Although, as previously indicated, precedent is of limited value in the resolution of this question, we think much more apposite than the Lindsay case are the following cases which have denied enforcement of Board orders: Site Oil Company of Missouri v. N.L.R.B., 319 F.2d 86 (8th Cir. 1963); United Insurance Company of America v. N.L.R.B., 304 F.2d 86 (7th Cir. 1962); National Van Lines, Inc. v. N.L.R.B., 273 F.2d 402 (7th Cir. 1960); National Labor Relations Board v. Steinberg, 182 F.2d 850 (5th Cir. 1950). Also pertinent to the inquiry here are Schroepfer v. A. S. Abell Co., 48 F.Supp. 88 (D.C.D.Md.1942), and Hearst Publications v. National L. Relations Board, 136 F.2d 608 (9th Cir. 1943), which was reversed by the Supreme Court before the 1947 amendment to the National Labor Relations Act.
For the reasons above stated, we conclude upon consideration of the record as a whole that the Board's decision is not supported by substantial evidence. The petition for enforcement of the Board's order is therefore denied.
The request for enforcement is made pursuant to Section 10(e) of the National Labor Relations Act, 29 U.S.C.A. 160(e) (1958)
29 U.S.C.A. 158(a)(1) (1958)
The carriers are termed rural carriers by Abell and motor carriers by Hearst. We will refer to them hereinafter only as carriers
The Board's decision and order, issued May 24, 1962, are reported at 137 N.L.R.B. No. 36
29 U.S.C.A. 152(3)(1958). The Act now provides that 'the term 'employee' shall include any employee * * * but shall not include * * * any individual having the status of an independent contractor * * *.'
H.R.Rep. No. 245, 80th Cong., 1st sess. 18 (1947), states:
'An 'employee', according to all standard dictionaries, according to the law as the courts have stated it, and according to the understanding of almost everyone, with the exception of members of the National Labor Relations Board, means someone who works for another for hire. But in the case of National Labor Relations Board v. Hearst Publications, Inc., * * * the Board expanded the definition of the term 'employee' beyond anything that it ever had included before, and the Supreme Court, relying upon the theoretic 'expertness' of the Board, upheld the Board * * *. It must be presumed that when Congress passed the Labor Act, it intended words it used to have the meanings that they had when Congress passed the act, not new meanings that, 9 years later, the Labor Board might think up. In the law, there always has been a difference, and a big difference, between 'employees' and 'independent contractors'. 'Employees' work for wages or salaries under direct supervision. 'Independent contractors' undertake to do a job for a price, decide how the work will be done, usually hire others to do the work, and depend for their income not upon wages, but upon the difference between what they pay for goods, materials and labor and what they receive for the end result, that is, upon profits. * * *'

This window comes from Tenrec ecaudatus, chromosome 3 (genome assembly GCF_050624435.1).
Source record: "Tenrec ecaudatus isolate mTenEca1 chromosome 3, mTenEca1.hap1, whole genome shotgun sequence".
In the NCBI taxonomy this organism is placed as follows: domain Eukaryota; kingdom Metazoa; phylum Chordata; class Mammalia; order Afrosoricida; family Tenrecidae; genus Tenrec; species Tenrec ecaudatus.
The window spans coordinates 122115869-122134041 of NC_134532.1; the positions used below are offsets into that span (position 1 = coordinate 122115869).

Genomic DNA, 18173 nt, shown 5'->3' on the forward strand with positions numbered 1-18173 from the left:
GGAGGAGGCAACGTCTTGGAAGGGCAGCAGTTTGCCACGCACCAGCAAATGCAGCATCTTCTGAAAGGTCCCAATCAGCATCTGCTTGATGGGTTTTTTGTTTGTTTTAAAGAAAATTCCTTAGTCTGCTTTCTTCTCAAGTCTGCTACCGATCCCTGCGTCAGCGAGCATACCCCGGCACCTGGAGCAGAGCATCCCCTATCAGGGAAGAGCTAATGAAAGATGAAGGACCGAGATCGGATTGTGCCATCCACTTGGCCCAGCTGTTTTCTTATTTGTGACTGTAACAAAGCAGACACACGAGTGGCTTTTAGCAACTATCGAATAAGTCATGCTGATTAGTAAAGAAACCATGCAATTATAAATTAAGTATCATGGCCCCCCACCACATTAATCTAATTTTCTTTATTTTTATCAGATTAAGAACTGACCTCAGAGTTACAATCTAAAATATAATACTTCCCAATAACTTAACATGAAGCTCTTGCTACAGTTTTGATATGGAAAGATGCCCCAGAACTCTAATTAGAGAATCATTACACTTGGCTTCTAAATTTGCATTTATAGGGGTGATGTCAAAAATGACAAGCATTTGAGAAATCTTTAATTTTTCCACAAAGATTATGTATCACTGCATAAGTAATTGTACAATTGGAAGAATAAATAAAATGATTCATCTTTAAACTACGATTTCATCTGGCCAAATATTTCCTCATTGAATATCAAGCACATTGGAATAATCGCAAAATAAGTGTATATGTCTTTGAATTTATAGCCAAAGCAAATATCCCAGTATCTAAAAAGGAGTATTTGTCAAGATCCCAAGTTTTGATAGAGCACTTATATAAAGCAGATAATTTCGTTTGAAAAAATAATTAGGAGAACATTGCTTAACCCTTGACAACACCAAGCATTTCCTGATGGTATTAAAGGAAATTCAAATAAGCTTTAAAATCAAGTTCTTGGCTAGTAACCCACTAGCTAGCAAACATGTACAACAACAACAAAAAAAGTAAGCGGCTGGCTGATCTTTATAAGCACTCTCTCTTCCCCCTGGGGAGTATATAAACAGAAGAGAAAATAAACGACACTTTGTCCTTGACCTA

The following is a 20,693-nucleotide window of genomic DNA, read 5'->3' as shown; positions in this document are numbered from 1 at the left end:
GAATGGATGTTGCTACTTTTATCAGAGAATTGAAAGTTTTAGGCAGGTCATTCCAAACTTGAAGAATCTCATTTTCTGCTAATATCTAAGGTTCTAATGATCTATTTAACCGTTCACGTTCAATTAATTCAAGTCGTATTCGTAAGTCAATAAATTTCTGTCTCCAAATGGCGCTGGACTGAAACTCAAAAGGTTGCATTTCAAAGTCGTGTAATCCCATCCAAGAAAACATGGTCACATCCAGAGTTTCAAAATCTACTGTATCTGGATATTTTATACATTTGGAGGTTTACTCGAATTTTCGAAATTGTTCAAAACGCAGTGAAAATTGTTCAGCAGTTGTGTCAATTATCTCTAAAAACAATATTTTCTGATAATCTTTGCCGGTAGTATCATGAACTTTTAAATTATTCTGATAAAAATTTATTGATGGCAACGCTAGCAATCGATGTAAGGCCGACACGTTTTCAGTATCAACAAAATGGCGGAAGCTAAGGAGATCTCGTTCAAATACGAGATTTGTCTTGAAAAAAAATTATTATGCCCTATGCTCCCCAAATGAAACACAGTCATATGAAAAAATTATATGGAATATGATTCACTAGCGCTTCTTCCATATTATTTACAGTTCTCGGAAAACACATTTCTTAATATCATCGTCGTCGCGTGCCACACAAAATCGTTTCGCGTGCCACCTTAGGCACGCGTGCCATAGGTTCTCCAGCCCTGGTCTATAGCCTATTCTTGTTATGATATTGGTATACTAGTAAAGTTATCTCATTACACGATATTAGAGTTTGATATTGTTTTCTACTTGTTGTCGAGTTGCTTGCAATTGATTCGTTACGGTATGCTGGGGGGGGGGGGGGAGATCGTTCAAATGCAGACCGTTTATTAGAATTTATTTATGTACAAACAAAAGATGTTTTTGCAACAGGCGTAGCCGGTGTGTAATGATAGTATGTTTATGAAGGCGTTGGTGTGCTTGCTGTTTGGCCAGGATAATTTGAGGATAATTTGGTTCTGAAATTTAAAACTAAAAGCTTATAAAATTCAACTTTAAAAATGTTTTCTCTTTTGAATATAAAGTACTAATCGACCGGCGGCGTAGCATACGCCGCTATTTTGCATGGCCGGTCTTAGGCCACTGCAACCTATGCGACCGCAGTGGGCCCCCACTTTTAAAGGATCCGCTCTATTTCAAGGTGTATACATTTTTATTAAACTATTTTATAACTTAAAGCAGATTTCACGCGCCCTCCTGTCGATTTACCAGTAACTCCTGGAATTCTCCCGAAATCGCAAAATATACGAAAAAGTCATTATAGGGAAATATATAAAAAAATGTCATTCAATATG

5 U.S.C.A. 1009 (1958)
29 U.S.C.A. 160(e)(1958)
It should be noted that to sustain the Board's conclusion, we would have to find that there is substantial evidence in the record pertaining to the carriers of each publisher, considered separately, to support the determination that the carriers are employees. Since we believe that, even if all of the evidence pertaining to the carriers of both publishers be applied to the carriers of each of them, there is not substantial evidence to support the Board's determination, we generaly have not distinguished between the evidence separately referable to Hearst and Abell
Both publishers utilize the services of the Audit Bureau of Circulation, a nonprofit circulation figures for presentation to advertisers. The Audit Bureau of Circulation has established three 'sales zones' in the Baltimore area; the 'city zone' consisting of the City of Baltimore and its immediate suburbs; the 'retail zone', a strip surrounding the city zone; and the 'all other zone', the area outside of the retail zone. Most of Abell's carriers deliver within the retail zone, while the greatest number of Hearst carriers are used in the all-other zone
It was stipulated by the parties, and the Trial Examiner found, that there are between 46 and 54 combination carriers
In addition to the delivery of newspapers to regular subscribers, the record indicates that some of the carriers sell newspapers to stores and leave papers in coin-box racks in stores and other places along their routes for sale to the public
The Morning Sun carriers receive, in addition, a 30-50 dollars monthly subsidy
The allowance is 9 1/2 cents per mile. The Hearst carriers receive an extra day's allowance per week to defray the expenses of collecting. There is testimony in the record that when a new area is developed within his territory, the carrier will not service it unless a satisfactory mileage allowance is agreed upon in advance